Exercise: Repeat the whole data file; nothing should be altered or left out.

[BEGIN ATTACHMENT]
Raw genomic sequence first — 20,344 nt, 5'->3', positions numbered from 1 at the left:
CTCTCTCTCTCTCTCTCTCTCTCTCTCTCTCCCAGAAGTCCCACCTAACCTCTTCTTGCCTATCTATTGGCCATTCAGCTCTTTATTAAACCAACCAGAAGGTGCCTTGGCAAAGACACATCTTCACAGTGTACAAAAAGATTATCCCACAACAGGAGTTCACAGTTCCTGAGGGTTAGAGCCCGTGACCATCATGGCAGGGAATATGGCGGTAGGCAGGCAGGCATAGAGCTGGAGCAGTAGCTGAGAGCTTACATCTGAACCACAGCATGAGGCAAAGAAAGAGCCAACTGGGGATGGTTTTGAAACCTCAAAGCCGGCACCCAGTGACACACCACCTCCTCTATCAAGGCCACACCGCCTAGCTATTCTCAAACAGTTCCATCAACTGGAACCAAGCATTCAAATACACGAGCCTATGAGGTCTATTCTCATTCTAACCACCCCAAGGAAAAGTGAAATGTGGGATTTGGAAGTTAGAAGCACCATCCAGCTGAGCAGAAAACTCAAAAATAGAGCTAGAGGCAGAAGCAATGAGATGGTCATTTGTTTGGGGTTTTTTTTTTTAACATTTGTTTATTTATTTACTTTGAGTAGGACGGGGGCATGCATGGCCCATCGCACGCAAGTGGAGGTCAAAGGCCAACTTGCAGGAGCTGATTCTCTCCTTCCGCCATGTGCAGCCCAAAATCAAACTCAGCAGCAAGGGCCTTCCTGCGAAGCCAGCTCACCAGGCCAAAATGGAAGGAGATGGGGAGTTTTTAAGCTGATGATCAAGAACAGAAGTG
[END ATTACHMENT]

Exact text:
Raw genomic sequence first — 20,344 nt, 5'->3', positions numbered from 1 at the left:
CTCTCTCTCTCTCTCTCTCTCTCTCTCTCTCCCAGAAGTCCCACCTAACCTCTTCTTGCCTATCTATTGGCCATTCAGCTCTTTATTAAACCAACCAGAAGGTGCCTTGGCAAAGACACATCTTCACAGTGTACAAAAAGATTATCCCACAACAGGAGTTCACAGTTCCTGAGGGTTAGAGCCCGTGACCATCATGGCAGGGAATATGGCGGTAGGCAGGCAGGCATAGAGCTGGAGCAGTAGCTGAGAGCTTACATCTGAACCACAGCATGAGGCAAAGAAAGAGCCAACTGGGGATGGTTTTGAAACCTCAAAGCCGGCACCCAGTGACACACCACCTCCTCTATCAAGGCCACACCGCCTAGCTATTCTCAAACAGTTCCATCAACTGGAACCAAGCATTCAAATACACGAGCCTATGAGGTCTATTCTCATTCTAACCACCCCAAGGAAAAGTGAAATGTGGGATTTGGAAGTTAGAAGCACCATCCAGCTGAGCAGAAAACTCAAAAATAGAGCTAGAGGCAGAAGCAATGAGATGGTCATTTGTTTGGGGTTTTTTTTTTTAACATTTGTTTATTTATTTACTTTGAGTAGGACGGGGGCATGCATGGCCCATCGCACGCAAGTGGAGGTCAAAGGCCAACTTGCAGGAGCTGATTCTCTCCTTCCGCCATGTGCAGCCCAAAATCAAACTCAGCAGCAAGGGCCTTCCTGCGAAGCCAGCTCACCAGGCCAAAATGGAAGGAGATGGGGAGTTTTTAAGCTGATGATCAAGAACAGAAGTG